7 This all bears directly on the matter of dating. How so? Well, ask yourself: “Why do I want to date? What am I looking for that I couldn’t enjoy, for example, as part of a group? Why do I want to pair off with a person of the opposite sex?” Isn’t the basic reason the growing attraction you feel toward those of the opposite sex? This can be seen from the fact that physical attractiveness usually has a lot to do with one’s being desirable as a “date.”
8 Many young persons who date are not seriously thinking of marriage at present, or that they necessarily would like the person they date for a marriage partner. In most places where dating is considered to be customary, it is viewed merely as a form of recreation, a way to spend an evening or a weekend. And some persons, not wanting to be viewed as “different,” date because others their own age do. Yet, there is no question that dating can lead to “vexation,” and even “calamity.” Let’s consider why it can.
THE EFFECTS OF PHYSICAL CONTACT
9-11. (a) What physical contact is usually involved in dating? Why is there the natural inclination to become progressively more intimate? (b) Why may this result in nervous tension for an unmarried person? (c) If the physical contact leads to fornication, how can that result in calamity of many kinds?
9 More often than not, dating involves some physical contact—holding hands, kissing, or something beyond that. At first, just touching the other person’s hand may be very pleasurable, causing one to feel a warm glow. But after a while it may lose its thrill and may not have the same effect. Something more, such as kissing, may appeal. But, then, that too may become ordinary, even a little stale. Why is this?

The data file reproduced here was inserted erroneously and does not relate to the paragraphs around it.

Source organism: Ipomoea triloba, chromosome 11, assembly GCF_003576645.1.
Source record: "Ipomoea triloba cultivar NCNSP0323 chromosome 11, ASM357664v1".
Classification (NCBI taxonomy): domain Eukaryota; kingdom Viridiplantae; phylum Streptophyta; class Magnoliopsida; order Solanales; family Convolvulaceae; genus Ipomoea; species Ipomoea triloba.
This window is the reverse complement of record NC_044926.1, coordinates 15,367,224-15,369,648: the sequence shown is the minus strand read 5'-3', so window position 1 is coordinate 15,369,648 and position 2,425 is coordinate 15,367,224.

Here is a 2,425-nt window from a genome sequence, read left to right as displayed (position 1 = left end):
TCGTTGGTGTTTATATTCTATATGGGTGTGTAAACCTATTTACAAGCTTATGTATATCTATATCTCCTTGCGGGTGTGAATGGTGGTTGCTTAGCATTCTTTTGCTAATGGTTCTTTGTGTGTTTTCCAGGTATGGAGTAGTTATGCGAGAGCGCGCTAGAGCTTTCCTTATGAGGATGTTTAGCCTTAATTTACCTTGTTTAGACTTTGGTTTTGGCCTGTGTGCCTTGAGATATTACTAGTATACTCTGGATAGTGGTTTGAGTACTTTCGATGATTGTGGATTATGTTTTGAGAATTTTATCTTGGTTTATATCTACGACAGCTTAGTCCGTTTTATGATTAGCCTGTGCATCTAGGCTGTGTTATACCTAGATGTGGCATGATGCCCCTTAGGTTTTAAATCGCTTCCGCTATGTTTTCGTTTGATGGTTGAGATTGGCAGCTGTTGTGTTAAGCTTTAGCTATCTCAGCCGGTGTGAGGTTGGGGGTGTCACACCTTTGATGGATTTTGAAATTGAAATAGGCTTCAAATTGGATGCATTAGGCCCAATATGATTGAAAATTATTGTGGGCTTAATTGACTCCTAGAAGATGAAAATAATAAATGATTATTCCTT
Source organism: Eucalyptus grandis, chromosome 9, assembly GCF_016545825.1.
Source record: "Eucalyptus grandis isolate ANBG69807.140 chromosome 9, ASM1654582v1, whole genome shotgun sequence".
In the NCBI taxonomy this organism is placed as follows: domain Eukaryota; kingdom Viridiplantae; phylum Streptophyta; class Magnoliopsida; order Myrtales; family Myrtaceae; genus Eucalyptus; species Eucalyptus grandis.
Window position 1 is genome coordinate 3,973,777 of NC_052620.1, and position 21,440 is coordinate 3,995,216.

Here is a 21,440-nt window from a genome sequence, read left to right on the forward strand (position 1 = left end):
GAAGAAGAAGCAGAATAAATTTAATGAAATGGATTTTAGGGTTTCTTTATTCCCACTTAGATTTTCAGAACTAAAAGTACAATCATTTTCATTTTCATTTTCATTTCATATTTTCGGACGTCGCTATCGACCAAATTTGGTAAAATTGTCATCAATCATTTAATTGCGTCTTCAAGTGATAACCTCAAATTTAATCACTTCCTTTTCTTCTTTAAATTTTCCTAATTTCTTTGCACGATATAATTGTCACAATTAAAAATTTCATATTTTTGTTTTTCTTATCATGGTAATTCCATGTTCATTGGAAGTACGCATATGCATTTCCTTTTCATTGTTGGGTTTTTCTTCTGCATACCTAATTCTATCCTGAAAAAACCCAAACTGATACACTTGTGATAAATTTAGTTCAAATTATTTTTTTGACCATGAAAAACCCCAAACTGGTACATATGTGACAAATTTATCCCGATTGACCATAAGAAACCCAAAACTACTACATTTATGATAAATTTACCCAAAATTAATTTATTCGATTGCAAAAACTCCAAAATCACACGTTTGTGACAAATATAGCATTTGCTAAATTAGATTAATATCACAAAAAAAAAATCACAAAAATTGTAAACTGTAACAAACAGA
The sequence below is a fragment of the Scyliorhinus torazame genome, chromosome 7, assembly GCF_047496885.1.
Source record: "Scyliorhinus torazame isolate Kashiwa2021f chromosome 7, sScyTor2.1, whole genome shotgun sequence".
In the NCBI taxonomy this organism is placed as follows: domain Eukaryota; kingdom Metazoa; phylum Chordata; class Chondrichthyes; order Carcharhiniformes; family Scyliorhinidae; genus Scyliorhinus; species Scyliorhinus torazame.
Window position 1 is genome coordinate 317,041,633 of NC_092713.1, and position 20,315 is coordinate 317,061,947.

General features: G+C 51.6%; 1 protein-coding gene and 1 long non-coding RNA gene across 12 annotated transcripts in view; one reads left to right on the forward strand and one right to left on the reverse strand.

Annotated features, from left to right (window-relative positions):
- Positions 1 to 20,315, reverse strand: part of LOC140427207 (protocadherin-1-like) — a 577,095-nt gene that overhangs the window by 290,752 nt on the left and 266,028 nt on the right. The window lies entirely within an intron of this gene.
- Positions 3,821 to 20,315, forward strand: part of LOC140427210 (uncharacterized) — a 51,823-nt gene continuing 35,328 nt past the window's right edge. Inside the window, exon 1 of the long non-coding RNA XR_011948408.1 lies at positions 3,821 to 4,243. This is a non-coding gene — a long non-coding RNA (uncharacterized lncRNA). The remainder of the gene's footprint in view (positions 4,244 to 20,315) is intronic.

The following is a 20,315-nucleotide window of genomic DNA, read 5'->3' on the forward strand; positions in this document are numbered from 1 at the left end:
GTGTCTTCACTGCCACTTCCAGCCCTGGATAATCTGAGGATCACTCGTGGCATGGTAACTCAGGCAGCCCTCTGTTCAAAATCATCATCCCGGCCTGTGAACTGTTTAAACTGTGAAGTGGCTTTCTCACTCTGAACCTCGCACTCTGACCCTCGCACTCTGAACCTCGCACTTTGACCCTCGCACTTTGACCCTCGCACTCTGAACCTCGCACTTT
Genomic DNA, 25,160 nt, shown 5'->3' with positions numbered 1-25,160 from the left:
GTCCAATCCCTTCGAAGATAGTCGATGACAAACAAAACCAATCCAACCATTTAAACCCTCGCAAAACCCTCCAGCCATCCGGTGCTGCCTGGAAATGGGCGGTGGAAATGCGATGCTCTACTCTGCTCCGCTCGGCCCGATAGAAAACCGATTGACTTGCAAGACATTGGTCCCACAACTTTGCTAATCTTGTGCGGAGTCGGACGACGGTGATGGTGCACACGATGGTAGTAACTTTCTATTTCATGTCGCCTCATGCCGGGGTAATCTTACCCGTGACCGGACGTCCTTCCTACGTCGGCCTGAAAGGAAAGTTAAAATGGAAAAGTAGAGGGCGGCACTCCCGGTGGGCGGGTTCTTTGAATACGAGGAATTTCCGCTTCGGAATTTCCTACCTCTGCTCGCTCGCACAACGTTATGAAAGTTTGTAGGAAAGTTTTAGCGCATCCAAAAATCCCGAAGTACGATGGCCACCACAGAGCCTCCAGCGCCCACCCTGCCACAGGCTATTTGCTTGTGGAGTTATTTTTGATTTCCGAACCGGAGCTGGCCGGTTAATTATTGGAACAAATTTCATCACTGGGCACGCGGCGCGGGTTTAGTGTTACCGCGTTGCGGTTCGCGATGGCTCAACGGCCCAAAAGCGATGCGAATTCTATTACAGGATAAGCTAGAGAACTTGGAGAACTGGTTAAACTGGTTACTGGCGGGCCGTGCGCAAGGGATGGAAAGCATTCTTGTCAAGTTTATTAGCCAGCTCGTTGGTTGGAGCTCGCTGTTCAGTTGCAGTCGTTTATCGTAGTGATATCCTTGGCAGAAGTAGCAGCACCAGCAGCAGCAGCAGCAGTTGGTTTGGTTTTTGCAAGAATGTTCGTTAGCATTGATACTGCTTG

10 Because where sexual passion is involved it is all part of a chain of events designed to lead to a specific outcome. The first link is the first touch. The last link is sexual relations, which God’s Word shows is reserved for marriage mates. Everything in between can lead up to that last link of the chain. So, then, if you are not married, is it wise to start with the first link, or any of the others? To do so is likely to bring “vexation.” Why? Because your body is going to get itself ready for something it should not receive now, that last link. Stimulating the desire for sexual relations but not fulfilling this desire may lead to frustration and nervous tension.
11 Fornication will not end the “vexation.” Rather, it can lead to “calamity.” How? In a number of ways. It can result in venereal disease. The girl could become pregnant, and this could pressure a couple into a marriage they really are not prepared for, adversely affecting their future happiness. Or the young man may refuse to marry the young woman, and she is then obliged to bring up the child herself with no husband. Or she may be tempted to undergo an abortion, which the Bible shows to be a form of murder. Is this not “calamity”? You may be determined that dating will not have these consequences for you. But many who were just as determined as you are have wound up facing these troubles. Really, then, the question comes back to whether you are ready for marriage or not.
YOUR PERSONAL DEVELOPMENT
12, 13. How can dating hinder one’s development? So, what kind of relationships can be more beneficial?